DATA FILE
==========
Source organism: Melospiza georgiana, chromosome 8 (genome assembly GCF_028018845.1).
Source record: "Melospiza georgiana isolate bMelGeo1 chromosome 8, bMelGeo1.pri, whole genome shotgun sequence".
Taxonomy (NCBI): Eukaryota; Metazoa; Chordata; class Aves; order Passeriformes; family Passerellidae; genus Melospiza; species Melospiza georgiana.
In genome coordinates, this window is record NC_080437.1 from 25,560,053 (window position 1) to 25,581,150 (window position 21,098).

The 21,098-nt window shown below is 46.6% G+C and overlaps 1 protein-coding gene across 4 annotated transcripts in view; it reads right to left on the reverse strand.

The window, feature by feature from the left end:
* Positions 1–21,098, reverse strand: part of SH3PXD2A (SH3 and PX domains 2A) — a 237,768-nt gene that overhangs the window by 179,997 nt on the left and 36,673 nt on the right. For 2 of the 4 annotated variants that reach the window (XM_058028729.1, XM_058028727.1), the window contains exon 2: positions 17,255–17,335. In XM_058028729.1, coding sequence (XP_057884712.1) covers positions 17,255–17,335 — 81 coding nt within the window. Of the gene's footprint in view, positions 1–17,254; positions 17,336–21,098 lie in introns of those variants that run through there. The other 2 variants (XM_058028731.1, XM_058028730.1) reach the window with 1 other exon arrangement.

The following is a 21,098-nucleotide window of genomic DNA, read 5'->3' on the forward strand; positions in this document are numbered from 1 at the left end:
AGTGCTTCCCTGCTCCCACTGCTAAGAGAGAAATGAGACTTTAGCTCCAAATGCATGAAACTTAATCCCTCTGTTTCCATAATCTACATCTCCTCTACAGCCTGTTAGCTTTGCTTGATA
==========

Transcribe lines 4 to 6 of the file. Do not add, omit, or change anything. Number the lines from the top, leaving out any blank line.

In genome coordinates, this window is record NC_080437.1 from 25,560,053 (window position 1) to 25,581,150 (window position 21,098).

The 21,098-nt window shown below is 46.6% G+C and overlaps 1 protein-coding gene across 4 annotated transcripts in view; it reads right to left on the reverse strand.

The window, feature by feature from the left end: